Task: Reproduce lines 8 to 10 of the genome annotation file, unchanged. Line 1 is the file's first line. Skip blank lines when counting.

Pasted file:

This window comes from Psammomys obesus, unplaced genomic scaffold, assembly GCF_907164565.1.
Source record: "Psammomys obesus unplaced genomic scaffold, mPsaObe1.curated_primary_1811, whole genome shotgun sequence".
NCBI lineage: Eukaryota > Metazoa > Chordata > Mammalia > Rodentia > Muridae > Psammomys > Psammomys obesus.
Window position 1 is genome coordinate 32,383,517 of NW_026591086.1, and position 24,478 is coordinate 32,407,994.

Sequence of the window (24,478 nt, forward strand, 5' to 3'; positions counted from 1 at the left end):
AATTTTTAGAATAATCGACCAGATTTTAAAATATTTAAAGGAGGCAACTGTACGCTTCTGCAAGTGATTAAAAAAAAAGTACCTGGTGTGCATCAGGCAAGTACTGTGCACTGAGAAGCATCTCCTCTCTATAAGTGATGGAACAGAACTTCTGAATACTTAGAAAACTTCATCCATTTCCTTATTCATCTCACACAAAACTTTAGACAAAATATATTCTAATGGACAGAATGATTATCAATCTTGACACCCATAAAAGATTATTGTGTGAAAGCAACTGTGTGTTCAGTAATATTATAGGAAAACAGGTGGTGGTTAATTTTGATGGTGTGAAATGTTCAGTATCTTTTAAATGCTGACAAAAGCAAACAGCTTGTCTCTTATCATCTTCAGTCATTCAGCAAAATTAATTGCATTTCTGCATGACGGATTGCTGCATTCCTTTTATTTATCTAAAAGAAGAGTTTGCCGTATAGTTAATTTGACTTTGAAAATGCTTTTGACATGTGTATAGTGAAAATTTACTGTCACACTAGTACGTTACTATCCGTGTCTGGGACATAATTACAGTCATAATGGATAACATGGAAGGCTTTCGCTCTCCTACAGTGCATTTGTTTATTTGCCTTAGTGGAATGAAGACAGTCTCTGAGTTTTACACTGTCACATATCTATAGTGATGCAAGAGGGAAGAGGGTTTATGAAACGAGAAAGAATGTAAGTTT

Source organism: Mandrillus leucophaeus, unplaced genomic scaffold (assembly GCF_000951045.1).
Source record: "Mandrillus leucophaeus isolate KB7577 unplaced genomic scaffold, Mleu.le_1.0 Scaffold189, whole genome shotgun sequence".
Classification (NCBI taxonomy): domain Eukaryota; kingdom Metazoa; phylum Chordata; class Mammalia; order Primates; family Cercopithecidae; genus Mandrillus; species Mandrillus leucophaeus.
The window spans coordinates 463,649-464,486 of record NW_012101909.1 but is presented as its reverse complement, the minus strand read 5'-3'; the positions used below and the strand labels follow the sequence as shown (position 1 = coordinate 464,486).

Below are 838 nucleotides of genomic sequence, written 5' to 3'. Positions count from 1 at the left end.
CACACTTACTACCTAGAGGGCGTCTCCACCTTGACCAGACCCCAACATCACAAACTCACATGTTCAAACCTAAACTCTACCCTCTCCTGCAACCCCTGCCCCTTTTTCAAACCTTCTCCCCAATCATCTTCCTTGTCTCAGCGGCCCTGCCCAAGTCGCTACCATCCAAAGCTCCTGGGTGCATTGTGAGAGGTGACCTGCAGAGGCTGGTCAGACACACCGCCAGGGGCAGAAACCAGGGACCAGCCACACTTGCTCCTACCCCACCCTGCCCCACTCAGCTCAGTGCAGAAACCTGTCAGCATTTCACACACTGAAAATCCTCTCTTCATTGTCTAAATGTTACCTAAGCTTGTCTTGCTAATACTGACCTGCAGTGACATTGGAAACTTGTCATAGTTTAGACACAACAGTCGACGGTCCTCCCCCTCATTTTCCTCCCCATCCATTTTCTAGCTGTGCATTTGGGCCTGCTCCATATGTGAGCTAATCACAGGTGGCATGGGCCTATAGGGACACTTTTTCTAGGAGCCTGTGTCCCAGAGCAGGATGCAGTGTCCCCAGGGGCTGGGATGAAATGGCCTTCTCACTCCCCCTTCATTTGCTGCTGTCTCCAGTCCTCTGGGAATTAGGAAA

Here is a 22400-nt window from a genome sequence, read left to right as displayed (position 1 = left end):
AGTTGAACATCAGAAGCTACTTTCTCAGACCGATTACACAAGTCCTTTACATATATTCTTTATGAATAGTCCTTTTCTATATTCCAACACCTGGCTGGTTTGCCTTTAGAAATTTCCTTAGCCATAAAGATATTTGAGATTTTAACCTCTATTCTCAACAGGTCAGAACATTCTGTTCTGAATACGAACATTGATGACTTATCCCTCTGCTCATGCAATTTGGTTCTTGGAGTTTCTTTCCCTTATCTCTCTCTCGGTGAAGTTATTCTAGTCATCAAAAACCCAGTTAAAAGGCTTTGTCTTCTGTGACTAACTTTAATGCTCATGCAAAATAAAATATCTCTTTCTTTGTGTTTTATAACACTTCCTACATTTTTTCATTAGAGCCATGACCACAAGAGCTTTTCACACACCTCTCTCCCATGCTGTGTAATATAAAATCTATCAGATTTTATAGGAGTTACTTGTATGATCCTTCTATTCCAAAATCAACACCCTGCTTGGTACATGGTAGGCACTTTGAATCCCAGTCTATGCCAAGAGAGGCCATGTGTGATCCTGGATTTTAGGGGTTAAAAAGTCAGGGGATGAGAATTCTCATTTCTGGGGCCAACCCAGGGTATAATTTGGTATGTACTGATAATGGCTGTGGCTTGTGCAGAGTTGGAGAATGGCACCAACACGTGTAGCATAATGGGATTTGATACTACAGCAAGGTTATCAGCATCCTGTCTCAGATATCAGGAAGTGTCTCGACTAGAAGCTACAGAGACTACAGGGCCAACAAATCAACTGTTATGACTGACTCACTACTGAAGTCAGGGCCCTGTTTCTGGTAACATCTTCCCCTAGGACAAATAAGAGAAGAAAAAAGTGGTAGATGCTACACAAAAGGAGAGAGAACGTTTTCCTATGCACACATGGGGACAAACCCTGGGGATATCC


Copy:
Source record: "Mandrillus leucophaeus isolate KB7577 unplaced genomic scaffold, Mleu.le_1.0 Scaffold189, whole genome shotgun sequence".
Classification (NCBI taxonomy): domain Eukaryota; kingdom Metazoa; phylum Chordata; class Mammalia; order Primates; family Cercopithecidae; genus Mandrillus; species Mandrillus leucophaeus.
The window spans coordinates 463,649-464,486 of record NW_012101909.1 but is presented as its reverse complement, the minus strand read 5'-3'; the positions used below and the strand labels follow the sequence as shown (position 1 = coordinate 464,486).